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[JOSE DE PERALTA v. JOSE C. CAMPOS](https://lawyerly.ph/juris/view/c5272?user=fbGU2WFpmaitMVEVGZ2lBVW5xZ2RVdz09)
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DIVISION

[ GR No. L-37983, Nov 27, 1974 ]

JOSE DE PERALTA v. JOSE C. CAMPOS +

DECISION

158 Phil. 855

SECOND DIVISION

[ G.R. No. L-37983, November 27, 1974 ]

JOSE DE PERALTA, PETITIONER, VS. HONORABLE JOSE C. CAMPOS, JR., PRESIDING JUDGE OF THE COURT OF FIRST INSTANCE OF RIZAL AND PEOPLE OF THE PHILIPPINES, RESPONDENTS.

D E C I S I O N

AQUINO, J.:

The legal question raised in this special civil action for certiorari is whether the Court of First Instance of Rizal, Quezon City Branch IV, erred and acted in excess of jurisdiction or gravely abused its discretion in ordering Jose de Peralta "to remove and dismantle and transfer" his house within thirty days after the judgment, acquitting him of the crime of illegal construction, has become final (People vs. De Peralta, Criminal Case No. Q-3296).

In a decision dated September 20, 1973 respondent Judge Jose C. Campos, Jr. reversed the judgment of the City Court of Quezon City and absolved Jose de Peralta from the charge of illegal construction of his house.  The dispositive part of the decision reads:
"Wherefore, in view of the foregoing, this Court finds the evidence not sufficient to find the accused guilty beyond reasonable doubt of the crime as charged, and, therefore, declares the accused not guilty thereof.  The judgment of the trial court is hereby reversed, and the accused is declared acquitted, with costs de oficio.

"However, it appearing from the records that the house was constructed (in 1972) by the previous owner, Guillermo Rezo, without a building permit, which is therefore an illegal construction, that part of the decision requiring the demolition of the subject house is hereby modified as follows:
"The accused is hereby ordered to remove and dismantle and transfer said house within 30 days after this judgment has become final, otherwise, the said house will be ordered demolished by the City Engineer's Office at his expense."
De Peralta contends that the dispositive part of the decision, ordering him to demolish his house, is inconsistent with the judgment of acquittal and is not warranted.  He invokes the rulings in Gomez vs. Concepcion, 47 Phil. 717, People vs. Abellera, 69 Phil. 623 and Arenajo vs. Lustre, 63 O.G. 10371.

De Peralta was prosecuted under a 1952 Quezon City ordinance whose pertinent provisions read as follows:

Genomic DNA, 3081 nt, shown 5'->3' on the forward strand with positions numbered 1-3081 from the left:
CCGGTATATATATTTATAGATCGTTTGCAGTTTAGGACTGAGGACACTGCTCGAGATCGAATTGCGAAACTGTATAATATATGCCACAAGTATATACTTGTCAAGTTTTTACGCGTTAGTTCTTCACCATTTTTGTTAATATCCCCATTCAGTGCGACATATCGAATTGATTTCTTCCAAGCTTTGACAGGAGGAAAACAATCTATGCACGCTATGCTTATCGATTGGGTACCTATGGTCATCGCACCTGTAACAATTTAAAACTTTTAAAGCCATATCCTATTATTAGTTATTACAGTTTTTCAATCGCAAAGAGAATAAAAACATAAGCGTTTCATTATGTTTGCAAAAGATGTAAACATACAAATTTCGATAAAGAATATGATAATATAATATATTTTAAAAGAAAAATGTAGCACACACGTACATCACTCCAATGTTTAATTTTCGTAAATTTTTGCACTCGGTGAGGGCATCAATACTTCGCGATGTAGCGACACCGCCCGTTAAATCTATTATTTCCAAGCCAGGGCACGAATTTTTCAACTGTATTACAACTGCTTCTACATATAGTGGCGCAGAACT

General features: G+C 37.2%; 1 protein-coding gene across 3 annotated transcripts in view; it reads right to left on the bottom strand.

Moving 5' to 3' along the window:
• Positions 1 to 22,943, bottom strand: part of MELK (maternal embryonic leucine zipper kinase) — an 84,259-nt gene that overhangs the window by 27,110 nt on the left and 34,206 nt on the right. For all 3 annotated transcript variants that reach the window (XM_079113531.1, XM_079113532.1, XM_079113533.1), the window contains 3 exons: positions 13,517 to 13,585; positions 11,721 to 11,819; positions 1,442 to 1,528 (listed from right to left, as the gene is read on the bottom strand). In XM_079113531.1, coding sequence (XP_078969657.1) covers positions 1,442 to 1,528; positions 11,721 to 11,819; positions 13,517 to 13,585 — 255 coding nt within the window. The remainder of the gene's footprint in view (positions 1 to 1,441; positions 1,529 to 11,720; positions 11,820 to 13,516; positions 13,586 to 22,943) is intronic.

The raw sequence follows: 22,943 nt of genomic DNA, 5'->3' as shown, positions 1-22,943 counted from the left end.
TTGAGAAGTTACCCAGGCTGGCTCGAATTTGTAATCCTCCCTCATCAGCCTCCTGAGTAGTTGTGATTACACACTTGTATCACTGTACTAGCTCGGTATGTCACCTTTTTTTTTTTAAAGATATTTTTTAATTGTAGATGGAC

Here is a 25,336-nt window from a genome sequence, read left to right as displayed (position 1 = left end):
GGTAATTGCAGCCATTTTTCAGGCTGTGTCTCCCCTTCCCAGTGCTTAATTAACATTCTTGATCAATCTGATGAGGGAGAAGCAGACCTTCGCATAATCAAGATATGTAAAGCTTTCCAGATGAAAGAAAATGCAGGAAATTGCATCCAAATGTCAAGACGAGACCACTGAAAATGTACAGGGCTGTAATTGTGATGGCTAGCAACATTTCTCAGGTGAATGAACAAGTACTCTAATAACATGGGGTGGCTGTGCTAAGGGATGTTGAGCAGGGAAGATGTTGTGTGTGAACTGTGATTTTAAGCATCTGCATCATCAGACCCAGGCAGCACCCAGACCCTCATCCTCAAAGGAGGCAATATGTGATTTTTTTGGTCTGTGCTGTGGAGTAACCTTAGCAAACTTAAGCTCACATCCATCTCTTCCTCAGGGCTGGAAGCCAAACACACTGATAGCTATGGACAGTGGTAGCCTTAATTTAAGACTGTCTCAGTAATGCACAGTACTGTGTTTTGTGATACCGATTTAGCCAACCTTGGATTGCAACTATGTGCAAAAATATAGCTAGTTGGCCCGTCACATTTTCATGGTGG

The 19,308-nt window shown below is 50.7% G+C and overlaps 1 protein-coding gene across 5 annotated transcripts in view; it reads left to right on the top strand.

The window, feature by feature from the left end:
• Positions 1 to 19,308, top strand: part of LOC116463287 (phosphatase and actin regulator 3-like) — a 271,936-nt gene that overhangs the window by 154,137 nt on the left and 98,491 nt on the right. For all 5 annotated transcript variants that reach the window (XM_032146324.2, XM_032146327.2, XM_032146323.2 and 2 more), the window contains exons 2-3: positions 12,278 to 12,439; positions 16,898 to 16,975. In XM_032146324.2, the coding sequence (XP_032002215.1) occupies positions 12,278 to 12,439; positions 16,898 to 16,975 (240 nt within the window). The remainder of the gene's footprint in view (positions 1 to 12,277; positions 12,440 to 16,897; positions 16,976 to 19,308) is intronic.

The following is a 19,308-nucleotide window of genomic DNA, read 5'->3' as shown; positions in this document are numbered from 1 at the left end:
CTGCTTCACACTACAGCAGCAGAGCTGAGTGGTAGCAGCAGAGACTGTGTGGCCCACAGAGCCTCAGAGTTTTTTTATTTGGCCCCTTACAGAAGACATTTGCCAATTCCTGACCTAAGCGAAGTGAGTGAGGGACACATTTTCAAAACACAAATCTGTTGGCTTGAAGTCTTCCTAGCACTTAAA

"Ordinance Numbered 1530

"An Ordinance Regulating the Construction, Alteration, Repair and Demolition, and Removal of Building and Structures in Quezon City and the Installation, Alteration, Repair, Use, Operation, and Maintenance of Appliances, and Equipment Therein and Providing for the Issuance of Permits Therefor and Prescribing Penalties for Violation Thereof.

"Be it ordained by the Council of Quezon City, that:

"SECTION 1.  It shall be unlawful for any person, firm, or corporation to commence or proceed with, or to cause or permit to be commenced or proceeded with, the erection, construction, building construction, enlarging, alteration, changing, adding to, raising, or building upon, within Quezon City, unless a permit in writing to do so has first been obtained for each and every separate building or structure, x x x

xxx                      xxx                      xxx

"SECTION 9.  Any violation of the provisions of this ordinance shall be punished by a fine of not more than two hundred (P200.00) pesos or by imprisonment in the discretion of the Court.

xxx                      xxx                      xxx"*
Judge Campos, in his comment on the petition, justified the order of demolition on the ground that it was intended to implement the policy of clearing Quezon City of squatters.  He further contended that his order was part of De Peralta's civil liability which constituted an exception to the rule that a person not criminally liable is generally not civilly liable.  Respondent Judge cited instances whereon person not criminally liable was nevertheless held to have incurred civil liability (Arts. 29, 33, 34, and 2177 of the Civil Code and arts.  11[4] and 12, Revised Penal Code).

The Office of the City Fiscal of Quezon City argued that De Peralta's house may be demolished because it was an illegal construction and that the latter's remedy is to sue the vendor for damages.